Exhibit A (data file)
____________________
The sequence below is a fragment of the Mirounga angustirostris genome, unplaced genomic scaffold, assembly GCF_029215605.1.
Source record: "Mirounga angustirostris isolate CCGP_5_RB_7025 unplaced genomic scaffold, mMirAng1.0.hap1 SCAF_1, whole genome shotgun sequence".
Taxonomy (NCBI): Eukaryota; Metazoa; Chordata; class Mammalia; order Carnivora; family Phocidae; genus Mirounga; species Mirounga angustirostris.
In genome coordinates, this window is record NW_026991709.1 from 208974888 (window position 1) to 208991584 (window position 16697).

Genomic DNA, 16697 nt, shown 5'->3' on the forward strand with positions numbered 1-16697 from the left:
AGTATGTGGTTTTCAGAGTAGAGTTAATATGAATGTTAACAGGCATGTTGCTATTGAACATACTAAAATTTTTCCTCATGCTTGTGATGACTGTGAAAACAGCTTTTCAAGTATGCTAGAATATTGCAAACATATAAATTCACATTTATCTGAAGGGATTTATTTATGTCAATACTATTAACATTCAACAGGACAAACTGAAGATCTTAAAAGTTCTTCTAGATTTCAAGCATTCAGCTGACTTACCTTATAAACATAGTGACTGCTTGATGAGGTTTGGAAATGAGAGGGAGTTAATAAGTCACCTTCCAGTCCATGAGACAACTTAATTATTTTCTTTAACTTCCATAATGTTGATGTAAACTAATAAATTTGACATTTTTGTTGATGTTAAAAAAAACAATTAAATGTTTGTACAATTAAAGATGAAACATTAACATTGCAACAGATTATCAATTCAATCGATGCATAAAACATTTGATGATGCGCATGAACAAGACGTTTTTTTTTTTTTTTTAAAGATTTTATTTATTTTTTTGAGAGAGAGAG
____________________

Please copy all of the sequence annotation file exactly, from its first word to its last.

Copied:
The sequence below is a fragment of the Mirounga angustirostris genome, unplaced genomic scaffold, assembly GCF_029215605.1.
Source record: "Mirounga angustirostris isolate CCGP_5_RB_7025 unplaced genomic scaffold, mMirAng1.0.hap1 SCAF_1, whole genome shotgun sequence".
Taxonomy (NCBI): Eukaryota; Metazoa; Chordata; class Mammalia; order Carnivora; family Phocidae; genus Mirounga; species Mirounga angustirostris.
In genome coordinates, this window is record NW_026991709.1 from 208974888 (window position 1) to 208991584 (window position 16697).

Genomic DNA, 16697 nt, shown 5'->3' on the forward strand with positions numbered 1-16697 from the left:
AGTATGTGGTTTTCAGAGTAGAGTTAATATGAATGTTAACAGGCATGTTGCTATTGAACATACTAAAATTTTTCCTCATGCTTGTGATGACTGTGAAAACAGCTTTTCAAGTATGCTAGAATATTGCAAACATATAAATTCACATTTATCTGAAGGGATTTATTTATGTCAATACTATTAACATTCAACAGGACAAACTGAAGATCTTAAAAGTTCTTCTAGATTTCAAGCATTCAGCTGACTTACCTTATAAACATAGTGACTGCTTGATGAGGTTTGGAAATGAGAGGGAGTTAATAAGTCACCTTCCAGTCCATGAGACAACTTAATTATTTTCTTTAACTTCCATAATGTTGATGTAAACTAATAAATTTGACATTTTTGTTGATGTTAAAAAAAACAATTAAATGTTTGTACAATTAAAGATGAAACATTAACATTGCAACAGATTATCAATTCAATCGATGCATAAAACATTTGATGATGCGCATGAACAAGACGTTTTTTTTTTTTTTTTAAAGATTTTATTTATTTTTTTGAGAGAGAGAG